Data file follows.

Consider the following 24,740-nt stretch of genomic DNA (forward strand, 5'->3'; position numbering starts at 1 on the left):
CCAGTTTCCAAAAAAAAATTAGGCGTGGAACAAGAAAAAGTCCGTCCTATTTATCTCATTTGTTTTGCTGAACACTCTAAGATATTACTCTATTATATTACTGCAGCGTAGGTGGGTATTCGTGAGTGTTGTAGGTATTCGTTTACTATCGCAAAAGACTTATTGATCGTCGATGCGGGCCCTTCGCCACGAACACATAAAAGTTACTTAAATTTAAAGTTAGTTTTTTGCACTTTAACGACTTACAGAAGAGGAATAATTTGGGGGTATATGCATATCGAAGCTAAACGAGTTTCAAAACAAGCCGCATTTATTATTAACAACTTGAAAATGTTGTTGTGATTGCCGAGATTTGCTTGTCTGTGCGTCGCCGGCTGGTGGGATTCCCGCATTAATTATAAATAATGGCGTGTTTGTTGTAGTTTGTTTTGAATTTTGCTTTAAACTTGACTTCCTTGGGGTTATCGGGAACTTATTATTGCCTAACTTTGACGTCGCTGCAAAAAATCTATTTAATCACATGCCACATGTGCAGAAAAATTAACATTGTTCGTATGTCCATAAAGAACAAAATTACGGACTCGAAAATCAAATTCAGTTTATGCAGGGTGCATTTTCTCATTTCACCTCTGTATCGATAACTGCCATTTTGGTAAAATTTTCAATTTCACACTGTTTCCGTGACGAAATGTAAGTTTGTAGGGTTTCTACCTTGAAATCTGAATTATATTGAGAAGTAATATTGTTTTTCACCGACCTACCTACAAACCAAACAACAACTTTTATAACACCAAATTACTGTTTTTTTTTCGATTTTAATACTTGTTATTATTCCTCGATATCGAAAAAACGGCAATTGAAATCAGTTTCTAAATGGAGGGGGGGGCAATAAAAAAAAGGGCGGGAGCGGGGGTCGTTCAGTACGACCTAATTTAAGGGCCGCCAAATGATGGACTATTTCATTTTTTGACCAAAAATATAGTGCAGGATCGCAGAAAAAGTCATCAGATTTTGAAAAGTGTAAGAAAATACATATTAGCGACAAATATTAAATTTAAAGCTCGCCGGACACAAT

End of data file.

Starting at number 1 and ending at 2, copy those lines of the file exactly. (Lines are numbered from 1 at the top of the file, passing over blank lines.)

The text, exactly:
Consider the following 24,740-nt stretch of genomic DNA (forward strand, 5'->3'; position numbering starts at 1 on the left):
CCAGTTTCCAAAAAAAAATTAGGCGTGGAACAAGAAAAAGTCCGTCCTATTTATCTCATTTGTTTTGCTGAACACTCTAAGATATTACTCTATTATATTACTGCAGCGTAGGTGGGTATTCGTGAGTGTTGTAGGTATTCGTTTACTATCGCAAAAGACTTATTGATCGTCGATGCGGGCCCTTCGCCACGAACACATAAAAGTTACTTAAATTTAAAGTTAGTTTTTTGCACTTTAACGACTTACAGAAGAGGAATAATTTGGGGGTATATGCATATCGAAGCTAAACGAGTTTCAAAACAAGCCGCATTTATTATTAACAACTTGAAAATGTTGTTGTGATTGCCGAGATTTGCTTGTCTGTGCGTCGCCGGCTGGTGGGATTCCCGCATTAATTATAAATAATGGCGTGTTTGTTGTAGTTTGTTTTGAATTTTGCTTTAAACTTGACTTCCTTGGGGTTATCGGGAACTTATTATTGCCTAACTTTGACGTCGCTGCAAAAAATCTATTTAATCACATGCCACATGTGCAGAAAAATTAACATTGTTCGTATGTCCATAAAGAACAAAATTACGGACTCGAAAATCAAATTCAGTTTATGCAGGGTGCATTTTCTCATTTCACCTCTGTATCGATAACTGCCATTTTGGTAAAATTTTCAATTTCACACTGTTTCCGTGACGAAATGTAAGTTTGTAGGGTTTCTACCTTGAAATCTGAATTATATTGAGAAGTAATATTGTTTTTCACCGACCTACCTACAAACCAAACAACAACTTTTATAACACCAAATTACTGTTTTTTTTTCGATTTTAATACTTGTTATTATTCCTCGATATCGAAAAAACGGCAATTGAAATCAGTTTCTAAATGGAGGGGGGGGCAATAAAAAAAAGGGCGGGAGCGGGGGTCGTTCAGTACGACCTAATTTAAGGGCCGCCAAATGATGGACTATTTCATTTTTTGACCAAAAATATAGTGCAGGATCGCAGAAAAAGTCATCAGATTTTGAAAAGTGTAAGAAAATACATATTAGCGACAAATATTAAATTTAAAGCTCGCCGGACACAAT